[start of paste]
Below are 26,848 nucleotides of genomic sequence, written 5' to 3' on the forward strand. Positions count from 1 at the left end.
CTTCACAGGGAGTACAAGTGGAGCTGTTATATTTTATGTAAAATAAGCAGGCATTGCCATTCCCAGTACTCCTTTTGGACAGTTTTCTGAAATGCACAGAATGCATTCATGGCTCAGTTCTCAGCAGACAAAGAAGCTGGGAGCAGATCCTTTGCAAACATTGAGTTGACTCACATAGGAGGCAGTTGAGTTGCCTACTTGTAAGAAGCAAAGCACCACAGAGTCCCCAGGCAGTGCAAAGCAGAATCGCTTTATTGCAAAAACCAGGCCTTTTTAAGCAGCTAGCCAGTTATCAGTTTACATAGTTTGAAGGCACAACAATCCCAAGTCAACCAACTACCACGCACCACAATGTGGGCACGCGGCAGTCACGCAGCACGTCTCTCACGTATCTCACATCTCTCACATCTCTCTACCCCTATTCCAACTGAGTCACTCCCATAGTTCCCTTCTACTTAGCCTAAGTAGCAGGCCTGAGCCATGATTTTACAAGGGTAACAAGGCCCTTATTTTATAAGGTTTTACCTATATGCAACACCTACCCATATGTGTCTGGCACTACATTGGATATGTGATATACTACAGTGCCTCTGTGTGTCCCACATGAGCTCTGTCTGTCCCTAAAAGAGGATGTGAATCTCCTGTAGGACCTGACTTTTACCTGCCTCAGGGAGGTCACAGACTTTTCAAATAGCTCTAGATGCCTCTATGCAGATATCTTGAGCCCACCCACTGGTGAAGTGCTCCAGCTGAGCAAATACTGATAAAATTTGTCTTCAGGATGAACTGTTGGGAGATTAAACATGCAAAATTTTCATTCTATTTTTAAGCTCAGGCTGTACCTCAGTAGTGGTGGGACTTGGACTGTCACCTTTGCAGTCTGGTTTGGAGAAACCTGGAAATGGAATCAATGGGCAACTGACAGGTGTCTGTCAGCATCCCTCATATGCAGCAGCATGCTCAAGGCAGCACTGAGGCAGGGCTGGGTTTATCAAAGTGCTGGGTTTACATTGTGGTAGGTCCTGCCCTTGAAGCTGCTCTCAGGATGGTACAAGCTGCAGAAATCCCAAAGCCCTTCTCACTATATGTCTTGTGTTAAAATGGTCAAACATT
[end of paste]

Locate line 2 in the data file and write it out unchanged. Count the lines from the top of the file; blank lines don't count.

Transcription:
CTTCACAGGGAGTACAAGTGGAGCTGTTATATTTTATGTAAAATAAGCAGGCATTGCCATTCCCAGTACTCCTTTTGGACAGTTTTCTGAAATGCACAGAATGCATTCATGGCTCAGTTCTCAGCAGACAAAGAAGCTGGGAGCAGATCCTTTGCAAACATTGAGTTGACTCACATAGGAGGCAGTTGAGTTGCCTACTTGTAAGAAGCAAAGCACCACAGAGTCCCCAGGCAGTGCAAAGCAGAATCGCTTTATTGCAAAAACCAGGCCTTTTTAAGCAGCTAGCCAGTTATCAGTTTACATAGTTTGAAGGCACAACAATCCCAAGTCAACCAACTACCACGCACCACAATGTGGGCACGCGGCAGTCACGCAGCACGTCTCTCACGTATCTCACATCTCTCACATCTCTCTACCCCTATTCCAACTGAGTCACTCCCATAGTTCCCTTCTACTTAGCCTAAGTAGCAGGCCTGAGCCATGATTTTACAAGGGTAACAAGGCCCTTATTTTATAAGGTTTTACCTATATGCAACACCTACCCATATGTGTCTGGCACTACATTGGATATGTGATATACTACAGTGCCTCTGTGTGTCCCACATGAGCTCTGTCTGTCCCTAAAAGAGGATGTGAATCTCCTGTAGGACCTGACTTTTACCTGCCTCAGGGAGGTCACAGACTTTTCAAATAGCTCTAGATGCCTCTATGCAGATATCTTGAGCCCACCCACTGGTGAAGTGCTCCAGCTGAGCAAATACTGATAAAATTTGTCTTCAGGATGAACTGTTGGGAGATTAAACATGCAAAATTTTCATTCTATTTTTAAGCTCAGGCTGTACCTCAGTAGTGGTGGGACTTGGACTGTCACCTTTGCAGTCTGGTTTGGAGAAACCTGGAAATGGAATCAATGGGCAACTGACAGGTGTCTGTCAGCATCCCTCATATGCAGCAGCATGCTCAAGGCAGCACTGAGGCAGGGCTGGGTTTATCAAAGTGCTGGGTTTACATTGTGGTAGGTCCTGCCCTTGAAGCTGCTCTCAGGATGGTACAAGCTGCAGAAATCCCAAAGCCCTTCTCACTATATGTCTTGTGTTAAAATGGTCAAACATT